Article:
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Yunus Shaikh Vs. the State - Court Judgment

LegalCrystal Citation
SubjectCriminal
CourtKolkata High Court
Decided On
Case NumberCriminal Revn. No. 1018 of 1951
Judge
Reported inAIR1953Cal567
ActsCode of Criminal Procedure (CrPC) , 1898 - Sections 437 and 498; ;Indian Penal Code (IPC) - Section 366
AppellantYunus Shaikh
RespondentThe State
Appellant AdvocateS.S. Mukherjee and ;Kishore Mokerjee, Advs.
Respondent AdvocateJ.M. Banerjee, Adv.
Cases ReferredAbdul Hakim v. Buzruk All
Excerpt:
- .....the accused to be committed to sessions only in a case where an accused person has been improperly discharged by the inferior court. the petitioner was not improperly discharged. he has been charged with a serious offence and he is now awaiting the conclusion of the trial. therefore this case does not fall within the four corners of section 437, criminal p. c. that was the view of a bench of this court consisting of derbyshire c. j. and henderson j. in the case of -- 'haripada biswas v. emperor', criminal revn. no. 273 of 1937 (a). there is also an earlier bench decision of this court in -- 'abdul hakim v. buzruk all', air 1918 cal 943 (2) (b), where it has been pointed out that the accused must be improperly discharged before a learned sessions judge can exercise his powers under.....
Judgment:

Harries, C.J.

1. This is a petition for revision of an order of a learned Sessions Judge directing a Magistrate to commit the opposite party to the Court of Session for trial upon a charge under Section 366, Penal Code.

2. The charge against the petitioner was that he had gone off with the wife of one Fakir Mohammed and apparently had lived with her for some time.

3. A complaint was made and the matter was investigated by a Magistrate. Two possible charges could have been framed, one under Section 366, Penal Code and one under Section 498, Penal Code. After hearing the evidence the learned Magistrate framed a charge under Section 498 that is of enticing away a married woman with intent that she may have illicit intercourse with another person.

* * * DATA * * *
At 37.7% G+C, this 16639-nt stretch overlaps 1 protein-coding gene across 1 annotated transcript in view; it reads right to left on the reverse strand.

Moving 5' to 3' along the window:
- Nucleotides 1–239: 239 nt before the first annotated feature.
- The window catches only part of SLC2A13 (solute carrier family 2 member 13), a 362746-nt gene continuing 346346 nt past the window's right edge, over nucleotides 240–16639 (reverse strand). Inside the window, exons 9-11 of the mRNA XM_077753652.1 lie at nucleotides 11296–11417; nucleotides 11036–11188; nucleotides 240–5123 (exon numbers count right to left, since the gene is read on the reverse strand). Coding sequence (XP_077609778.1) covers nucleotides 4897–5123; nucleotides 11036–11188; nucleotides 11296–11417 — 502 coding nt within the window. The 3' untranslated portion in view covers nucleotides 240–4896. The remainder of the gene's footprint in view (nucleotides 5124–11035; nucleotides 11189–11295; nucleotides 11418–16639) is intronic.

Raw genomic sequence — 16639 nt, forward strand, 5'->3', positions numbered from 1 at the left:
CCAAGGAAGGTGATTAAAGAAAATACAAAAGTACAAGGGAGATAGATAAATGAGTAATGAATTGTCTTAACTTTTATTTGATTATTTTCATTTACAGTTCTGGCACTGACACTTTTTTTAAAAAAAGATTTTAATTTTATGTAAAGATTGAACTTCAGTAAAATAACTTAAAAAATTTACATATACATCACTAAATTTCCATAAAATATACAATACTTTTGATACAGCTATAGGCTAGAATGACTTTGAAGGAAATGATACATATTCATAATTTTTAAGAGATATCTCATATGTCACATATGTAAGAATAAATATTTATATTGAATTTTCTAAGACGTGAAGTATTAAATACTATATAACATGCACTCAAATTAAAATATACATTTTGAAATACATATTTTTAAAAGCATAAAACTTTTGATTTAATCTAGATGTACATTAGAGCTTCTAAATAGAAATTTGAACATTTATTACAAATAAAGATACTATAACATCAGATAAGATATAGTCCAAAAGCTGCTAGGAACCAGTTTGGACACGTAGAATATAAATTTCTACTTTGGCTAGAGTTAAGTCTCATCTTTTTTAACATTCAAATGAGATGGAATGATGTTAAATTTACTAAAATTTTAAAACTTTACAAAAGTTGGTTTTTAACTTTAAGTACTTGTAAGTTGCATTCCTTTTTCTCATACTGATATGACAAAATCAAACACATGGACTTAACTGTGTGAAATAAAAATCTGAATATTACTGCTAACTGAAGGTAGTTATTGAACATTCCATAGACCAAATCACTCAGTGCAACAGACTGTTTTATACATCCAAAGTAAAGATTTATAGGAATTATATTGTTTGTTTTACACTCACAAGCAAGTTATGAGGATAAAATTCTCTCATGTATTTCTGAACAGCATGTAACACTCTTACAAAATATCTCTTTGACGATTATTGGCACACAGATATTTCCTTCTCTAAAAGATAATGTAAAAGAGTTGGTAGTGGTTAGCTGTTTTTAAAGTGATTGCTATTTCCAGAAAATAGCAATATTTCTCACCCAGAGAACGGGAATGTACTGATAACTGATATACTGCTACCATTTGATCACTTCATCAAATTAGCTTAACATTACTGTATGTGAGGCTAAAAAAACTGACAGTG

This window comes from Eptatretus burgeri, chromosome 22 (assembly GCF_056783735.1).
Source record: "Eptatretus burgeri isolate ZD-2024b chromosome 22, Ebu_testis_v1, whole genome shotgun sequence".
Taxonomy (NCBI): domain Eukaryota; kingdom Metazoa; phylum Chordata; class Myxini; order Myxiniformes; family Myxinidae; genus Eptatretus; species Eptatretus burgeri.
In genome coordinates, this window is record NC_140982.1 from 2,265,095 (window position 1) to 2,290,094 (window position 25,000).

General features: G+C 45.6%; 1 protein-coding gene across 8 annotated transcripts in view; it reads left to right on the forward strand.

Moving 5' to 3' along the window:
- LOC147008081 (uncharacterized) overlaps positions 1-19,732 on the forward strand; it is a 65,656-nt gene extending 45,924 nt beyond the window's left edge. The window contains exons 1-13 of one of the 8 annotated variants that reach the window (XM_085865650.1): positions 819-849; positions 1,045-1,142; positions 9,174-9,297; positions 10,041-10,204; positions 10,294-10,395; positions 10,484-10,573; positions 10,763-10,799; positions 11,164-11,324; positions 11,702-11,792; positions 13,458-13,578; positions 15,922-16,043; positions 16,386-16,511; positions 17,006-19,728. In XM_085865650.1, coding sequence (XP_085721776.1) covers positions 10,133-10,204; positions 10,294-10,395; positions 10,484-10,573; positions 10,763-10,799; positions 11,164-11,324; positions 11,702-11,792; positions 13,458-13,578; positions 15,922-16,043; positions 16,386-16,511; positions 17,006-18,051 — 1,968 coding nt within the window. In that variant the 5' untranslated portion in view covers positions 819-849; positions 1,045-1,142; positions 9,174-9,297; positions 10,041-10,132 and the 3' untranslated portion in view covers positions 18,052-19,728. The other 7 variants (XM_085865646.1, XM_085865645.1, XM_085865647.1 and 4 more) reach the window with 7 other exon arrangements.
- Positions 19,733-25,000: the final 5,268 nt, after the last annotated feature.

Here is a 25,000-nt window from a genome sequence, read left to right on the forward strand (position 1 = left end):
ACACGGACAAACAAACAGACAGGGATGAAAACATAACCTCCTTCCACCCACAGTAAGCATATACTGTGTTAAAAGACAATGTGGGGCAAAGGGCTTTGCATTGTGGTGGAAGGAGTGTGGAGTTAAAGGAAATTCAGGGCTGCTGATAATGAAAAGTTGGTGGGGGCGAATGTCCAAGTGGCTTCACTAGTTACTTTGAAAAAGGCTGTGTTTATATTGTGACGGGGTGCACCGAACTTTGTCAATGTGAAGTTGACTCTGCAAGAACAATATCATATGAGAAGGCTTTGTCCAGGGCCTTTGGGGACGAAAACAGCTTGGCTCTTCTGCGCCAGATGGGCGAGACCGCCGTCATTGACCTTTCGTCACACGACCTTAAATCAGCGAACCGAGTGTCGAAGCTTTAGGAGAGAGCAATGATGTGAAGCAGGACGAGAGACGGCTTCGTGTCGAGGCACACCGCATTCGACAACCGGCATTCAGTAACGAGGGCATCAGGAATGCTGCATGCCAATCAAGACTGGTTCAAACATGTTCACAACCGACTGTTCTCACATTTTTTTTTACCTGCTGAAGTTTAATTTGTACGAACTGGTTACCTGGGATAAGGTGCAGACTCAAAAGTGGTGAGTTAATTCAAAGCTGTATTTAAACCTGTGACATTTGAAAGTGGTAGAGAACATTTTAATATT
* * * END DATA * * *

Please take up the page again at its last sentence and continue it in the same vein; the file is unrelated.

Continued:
4. The Sessions Judge was moved in revision and he appears to have thought that the proper charge here was under Section 366, Penal Code and he directed a commitment upon that charge. The learned Judge assumes that what the husband said that the girl was seventeen is true. It must be remembered that the learned Magistrate had the advantage of not only hearing the girl but seeing her and forming his own impression about her age.

5. Mr. Sudhangshu Mukheree has contended that the learned Sessions Judge had no power whatsoever to make this order under Section 437, Criminal P. C. The learned Sessions Judge can make an order directing the accused to be committed to Sessions only in a case where an accused person has been improperly discharged by the inferior Court. The petitioner was not improperly discharged. He has been charged with a serious offence and he is now awaiting the conclusion of the trial. Therefore this case does not fall within the four corners of Section 437, Criminal P. C. That was the view of a Bench of this Court consisting of Derbyshire C. J. and Henderson J. in the case of -- 'Haripada Biswas v. Emperor', Criminal Revn. No. 273 of 1937 (A). There is also an earlier Bench decision of this Court in -- 'Abdul Hakim v. Buzruk All', AIR 1918 Cal 943 (2) (B), where it has been pointed out that the accused must be improperly discharged before a learned Sessions Judge can exercise his powers under Section 437.

6. It seems clear that the learned Sessions Judge had no power to make the order which he did and that being so the order must be set aside. The Rule is accordingly made absolute.

S.R. Das Gupta, J.

7. I agree.


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